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I am Israeli
Uzzi Ornan tries to understand why Ministry of Interior is willing to recognize dozens of nationalities, but not Israeli one

Most countries have citizens who categorize themselves not only according to their country of origin, but by ethnic, religious or cultural affiliation as well; however, all are considered to be of the same nationality, and the authorities make it a point not to list any other affiliation in any official document.

 

Imagine the uproar amongst the Jewish communities in the US or France, if the authorities tried to list "Jewish" or "Christian" in any official document.

 

Israel's Declaration of Independence too states that all of Israel's citizens are of one nationality, which is, according to it – Israeli. Israel, says the Declaration of Independence, will be "be based on freedom, justice and peace as envisaged by the prophets of Israel; it will ensure complete equality of social and political rights to all its inhabitants irrespective of religion, race or sex; it will guarantee freedom of religion, conscience, language, education and culture."

 

The declaration omits the term "nationality," proving that when envisioned, the Declaration of Independence saw all citizens as the children of one state and one nationality. And still, the Ministry of Interior insists on holding on to an age-old Ottoman tradition and divides Israelis into ethnic and religious sub-categories, which it dubbed "nationalities": Jews, Arabs, Druze, Circassians, Assyrian Samaritans, etc.

 

New Israeli citizens are listed by the ministry as belonging to their original homeland. The "nationality" clause in new citizens' passports still reads "Spanish," "French" or "Singaporean." The Ministry of Interior has over 120 nationality listings, but should a new citizen be Jewish, regardless of his origin, he will be noted as such. Nationality then, according to the ministry, can indicate both your religion – "ethnic nationality" – and your origin.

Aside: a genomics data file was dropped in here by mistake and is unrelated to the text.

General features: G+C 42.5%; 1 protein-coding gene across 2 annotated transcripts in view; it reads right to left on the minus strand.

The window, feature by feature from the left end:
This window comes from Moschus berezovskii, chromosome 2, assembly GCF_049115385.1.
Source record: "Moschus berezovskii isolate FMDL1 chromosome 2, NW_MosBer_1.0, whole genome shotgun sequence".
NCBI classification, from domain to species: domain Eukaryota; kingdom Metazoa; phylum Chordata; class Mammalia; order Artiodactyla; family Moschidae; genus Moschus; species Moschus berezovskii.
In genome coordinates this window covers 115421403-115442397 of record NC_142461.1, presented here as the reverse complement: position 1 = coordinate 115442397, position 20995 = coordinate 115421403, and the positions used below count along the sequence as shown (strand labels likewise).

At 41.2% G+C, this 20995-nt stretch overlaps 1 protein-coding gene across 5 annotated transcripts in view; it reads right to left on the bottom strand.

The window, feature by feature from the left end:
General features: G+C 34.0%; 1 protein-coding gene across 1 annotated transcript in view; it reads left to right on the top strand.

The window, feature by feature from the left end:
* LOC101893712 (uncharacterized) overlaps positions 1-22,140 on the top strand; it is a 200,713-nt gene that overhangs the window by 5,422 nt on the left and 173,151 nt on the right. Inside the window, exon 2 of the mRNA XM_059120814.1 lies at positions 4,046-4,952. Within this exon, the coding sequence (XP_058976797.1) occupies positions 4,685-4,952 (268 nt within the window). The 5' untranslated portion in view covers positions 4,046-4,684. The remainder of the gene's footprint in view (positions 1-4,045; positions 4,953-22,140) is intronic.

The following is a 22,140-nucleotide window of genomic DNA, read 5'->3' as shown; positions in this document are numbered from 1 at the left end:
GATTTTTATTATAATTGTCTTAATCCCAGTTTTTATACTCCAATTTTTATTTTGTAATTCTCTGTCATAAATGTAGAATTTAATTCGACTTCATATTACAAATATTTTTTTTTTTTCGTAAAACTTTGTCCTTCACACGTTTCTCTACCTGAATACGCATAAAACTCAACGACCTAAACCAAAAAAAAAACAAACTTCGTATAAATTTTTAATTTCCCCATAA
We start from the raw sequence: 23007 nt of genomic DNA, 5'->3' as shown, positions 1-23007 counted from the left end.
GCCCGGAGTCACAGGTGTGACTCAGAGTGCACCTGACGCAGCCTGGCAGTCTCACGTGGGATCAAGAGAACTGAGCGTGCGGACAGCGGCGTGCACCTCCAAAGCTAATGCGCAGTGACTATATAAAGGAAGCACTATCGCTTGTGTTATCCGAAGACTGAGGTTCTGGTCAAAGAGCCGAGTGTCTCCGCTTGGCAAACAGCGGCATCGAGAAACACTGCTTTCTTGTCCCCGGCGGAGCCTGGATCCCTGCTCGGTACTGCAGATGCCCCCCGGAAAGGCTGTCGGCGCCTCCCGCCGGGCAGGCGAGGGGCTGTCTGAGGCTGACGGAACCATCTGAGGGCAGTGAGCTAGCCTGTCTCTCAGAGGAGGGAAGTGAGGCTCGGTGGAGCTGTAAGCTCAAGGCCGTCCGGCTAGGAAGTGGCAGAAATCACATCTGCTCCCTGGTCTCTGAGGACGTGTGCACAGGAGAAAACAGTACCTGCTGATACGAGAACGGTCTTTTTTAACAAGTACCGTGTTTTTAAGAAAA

The makings of a recognizable nationality

Out of its 120 nationalities, the Ministry of Interior fails to recognize just one relevant one – the Israeli nationality – despite the fact that other countries around the world most certainly do. To them, the citizens of Israel are of Israeli Nationality – it is as simple as that.

 

Segmentation according to ethnic nationality serves only to deepen Israeli society, as it serves as a backdrop for discrimination. Flash your ID card and whatever government clerk sitting across from you immediately knows which "clan" you belong to, and can refer you to those best suited to "handle your kind."

 

Behind the usual "security considerations" lies the Jewish nationality's aspiration to separate itself from anyone who has not undergone an Orthodox conversion. Some Israelis, however, are more than willing to open the Israeli nation to anyone wishing to join it, no questions asked. It is inconceivable that a country, which recognized dozens of different nationalities, refuse to recognize the one nationality it is suppose to represent.

 

In order to allow Israelis who wish to be known as just that – Israelis, with no religious or ethnic denomination – the Ani Israeli ("I am Israeli") Association filed a motion with the Jerusalem District Court, asking it to order the Ministry of Interior to list the petitioners as "Israelis" in all official documents.

 

The judge rejected the petition, claiming in his ruling that he "cannot create a new nationality via court order," and further ruling the matter "non-justiciable." The former is, of course, not true, since the Declaration of Independence created the Israeli nationality, leaving it up to no court to create.

 

The Ani Israeli Association is currently working on a High Court appeal of the ruling.

 

Prof. Uzzi Ornan is an Israeli linguist, a member of the Academy of the Hebrew Language and the chairman of the Ani Israeli Association

 


פרסום ראשון: 09.08.08, 16:07
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